The Philippine National Police (PNP) is given the difficult task of enforcing the law. Our police force should have the necessary tools to effectively discharge their functions, which is why the PNP was recently given the power to issue subpoena and enforce this power through contempt. The recent news items, involving PNP Chief Director General Oscar Albayalde and the power of contempt (“Professors promoting ‘rebellious’ ideas may face contempt — Albayalde“, Inquirer.net; “PNP chief says teachers ‘instigating’ students should be charged“, ABS-CBN News), got our attention. For purposes of discussing points of law, let us do a brief scan of the Supreme Court decisions on the power of contempt.
In its broad sense, contempt is a disregard of, or disobedience to, the rules or orders of a legislative or judicial body or an interruption of its proceedings by disorderly behavior or insolent language in its presence or so near thereto as to disturb its proceedings or to impair the respect due to such a body. In its restricted and more usual sense, contempt comprehends a despising of the authority, justice, or dignity of a court.
Contempt Inherently Judicial in Nature
The power of contempt is inherently judicial in nature. The power to punish for contempt is inherent in all courts; its existence is essential to the preservation of order in judicial proceedings, and to the enforcement of judgments, orders and mandates courts, and, consequently, in the administration of justice.
To preserve their authority and efficiency, safeguard the public confidence in them, and keep inviolate their dignity, courts of justice should not yield to the assaults of disrespect and must, when necessary, wield their inherent power to punish for contempt, a power necessary for their own protection against improper interference with the due administration of justice.
Direct and Indirect Contempt
There are two (2) kinds of contempt of court, namely: direct and indirect. Indirect contempt or constructive contempt is that which is committed out of the presence of the court. A person who is guilty of disobedience or of resistance to a lawful order of a court or who commits any improper conduct tending, directly or indirectly, to impede, obstruct, or degrade the administration of justice may be punished for indirect contempt.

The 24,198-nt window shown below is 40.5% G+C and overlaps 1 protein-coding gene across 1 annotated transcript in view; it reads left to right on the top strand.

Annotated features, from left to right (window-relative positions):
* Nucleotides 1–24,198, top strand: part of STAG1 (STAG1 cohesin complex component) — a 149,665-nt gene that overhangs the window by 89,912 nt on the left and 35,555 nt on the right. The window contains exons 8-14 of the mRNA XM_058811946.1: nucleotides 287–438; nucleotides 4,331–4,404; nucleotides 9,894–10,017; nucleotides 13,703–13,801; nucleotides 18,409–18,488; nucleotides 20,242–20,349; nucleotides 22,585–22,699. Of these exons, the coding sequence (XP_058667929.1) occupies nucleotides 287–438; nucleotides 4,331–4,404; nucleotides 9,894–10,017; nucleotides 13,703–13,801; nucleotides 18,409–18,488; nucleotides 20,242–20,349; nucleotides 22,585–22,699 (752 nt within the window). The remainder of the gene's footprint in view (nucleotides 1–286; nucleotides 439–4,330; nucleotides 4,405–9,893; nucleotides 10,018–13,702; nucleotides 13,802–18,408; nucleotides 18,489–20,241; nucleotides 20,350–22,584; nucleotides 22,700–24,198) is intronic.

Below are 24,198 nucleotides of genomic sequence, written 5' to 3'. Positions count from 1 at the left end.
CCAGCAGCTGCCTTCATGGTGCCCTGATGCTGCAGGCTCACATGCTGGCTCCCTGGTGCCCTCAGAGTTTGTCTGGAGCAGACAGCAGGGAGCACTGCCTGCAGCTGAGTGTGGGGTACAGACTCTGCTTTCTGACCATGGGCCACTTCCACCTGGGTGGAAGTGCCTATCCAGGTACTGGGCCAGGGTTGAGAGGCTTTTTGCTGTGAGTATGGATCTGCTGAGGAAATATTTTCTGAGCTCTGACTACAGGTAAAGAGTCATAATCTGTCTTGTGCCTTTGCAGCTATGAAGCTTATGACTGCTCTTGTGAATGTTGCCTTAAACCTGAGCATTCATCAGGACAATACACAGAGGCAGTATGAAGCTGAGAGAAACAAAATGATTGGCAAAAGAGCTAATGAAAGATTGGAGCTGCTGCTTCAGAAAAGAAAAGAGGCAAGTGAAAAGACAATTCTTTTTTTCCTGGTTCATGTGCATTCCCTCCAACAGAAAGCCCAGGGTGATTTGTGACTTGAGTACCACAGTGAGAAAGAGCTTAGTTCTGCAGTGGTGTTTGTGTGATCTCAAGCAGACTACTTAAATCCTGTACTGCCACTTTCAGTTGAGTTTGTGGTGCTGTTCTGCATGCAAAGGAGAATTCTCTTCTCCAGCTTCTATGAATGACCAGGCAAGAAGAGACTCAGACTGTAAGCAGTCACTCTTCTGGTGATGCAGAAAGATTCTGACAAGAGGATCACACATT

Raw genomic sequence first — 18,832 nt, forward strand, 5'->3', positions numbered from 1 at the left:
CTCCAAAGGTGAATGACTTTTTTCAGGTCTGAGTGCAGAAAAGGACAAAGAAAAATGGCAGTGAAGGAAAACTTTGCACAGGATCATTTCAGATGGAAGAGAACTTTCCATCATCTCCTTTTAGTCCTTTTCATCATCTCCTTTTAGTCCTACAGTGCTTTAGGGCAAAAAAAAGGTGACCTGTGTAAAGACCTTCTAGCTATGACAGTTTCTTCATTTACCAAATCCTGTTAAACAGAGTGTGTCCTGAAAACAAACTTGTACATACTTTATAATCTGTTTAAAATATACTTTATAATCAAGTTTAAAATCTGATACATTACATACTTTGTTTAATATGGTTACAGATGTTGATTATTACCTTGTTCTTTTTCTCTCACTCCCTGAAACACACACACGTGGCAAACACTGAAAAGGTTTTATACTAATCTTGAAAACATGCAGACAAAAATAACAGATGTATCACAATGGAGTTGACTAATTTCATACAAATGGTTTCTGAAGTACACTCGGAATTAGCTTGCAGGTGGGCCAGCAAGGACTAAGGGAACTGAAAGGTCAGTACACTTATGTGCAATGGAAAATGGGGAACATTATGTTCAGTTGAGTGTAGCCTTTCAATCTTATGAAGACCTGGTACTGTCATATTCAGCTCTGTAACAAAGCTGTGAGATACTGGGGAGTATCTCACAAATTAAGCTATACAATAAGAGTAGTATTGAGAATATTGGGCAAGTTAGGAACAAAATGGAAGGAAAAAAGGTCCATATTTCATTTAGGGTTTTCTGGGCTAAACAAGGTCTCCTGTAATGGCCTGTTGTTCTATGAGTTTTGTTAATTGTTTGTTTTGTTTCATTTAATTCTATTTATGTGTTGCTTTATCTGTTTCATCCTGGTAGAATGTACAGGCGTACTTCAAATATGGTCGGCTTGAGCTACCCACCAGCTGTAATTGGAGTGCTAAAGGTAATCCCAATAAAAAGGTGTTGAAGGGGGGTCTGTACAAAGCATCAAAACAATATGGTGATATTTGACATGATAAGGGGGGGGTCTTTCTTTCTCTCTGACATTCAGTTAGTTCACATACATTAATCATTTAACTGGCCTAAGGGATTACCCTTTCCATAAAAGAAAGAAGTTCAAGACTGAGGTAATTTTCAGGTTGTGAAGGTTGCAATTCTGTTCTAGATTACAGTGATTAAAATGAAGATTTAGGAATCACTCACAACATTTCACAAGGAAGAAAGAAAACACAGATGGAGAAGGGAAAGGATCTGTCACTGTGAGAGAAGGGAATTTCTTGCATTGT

Criminal or Civil in Nature
A contempt charge can either be criminal or civil in nature. A criminal contempt involves a conduct that is directed against the dignity and authority of the court or a judge acting judicially; it is an act obstructing the administration of justice which tends to bring the court into disrepute or disrespect.
Civil contempt on the other hand, consists in failing to do something ordered to be done by a court in a civil action for the benefit of the opposing party therein and is, therefore, an offense against the party in whose behalf the violated order is made.
The exercise of the power of contempt has always been regarded as a necessary incident and attribute of courts. The exercise of the power of contempt by administrative bodies has been invariably limited to making effective the power to elicit testimony.
In March of 2018, President Rodrigo Duterte signed Republic Act No. 10973, granting the CHIEF of the PNP and the DIRECTOR and DEPUTY DIRECTOR for administration of the Criminal Investigation and Detection Group (CIDG) the authority to administer oath and to issue subpoena and subpoena duces tecum. The law itself spells out the limitations to the PNP’s power to issue subpoena:
1. The power to issue subpoena shall be exercised SOLELY by the specified officials and may not be delegated to any other person or office.
2. The subpoena shall state the nature and purpose of the investigation. Otherwise stated, there must be an existing investigation.
3. Failure to comply with the subpoena shall authorize the filing of a case for indirect contempt under the Rules of Court with the Regional Court. In other words, the PNP officers cannot directly cite any person in contempt; they must file the appropriate case with the RTC.
Judicious Exercise of Power
The contempt power, however plenary it may seem, must be exercised judiciously and sparingly with utmost self-restraint with the end in view of utilizing it for correction and preservation of the dignity of the court, not for retaliation or vindication.
Sources: Masangcay vs. COMELEC, G.R. No. L-13827, 28 September 1962; Bildner vs. Ilusorio, G.R. No. 157384, 5June 2009; CASCONA vs. Dominguez, et al., G.R. No. 189949, 25 March 2015.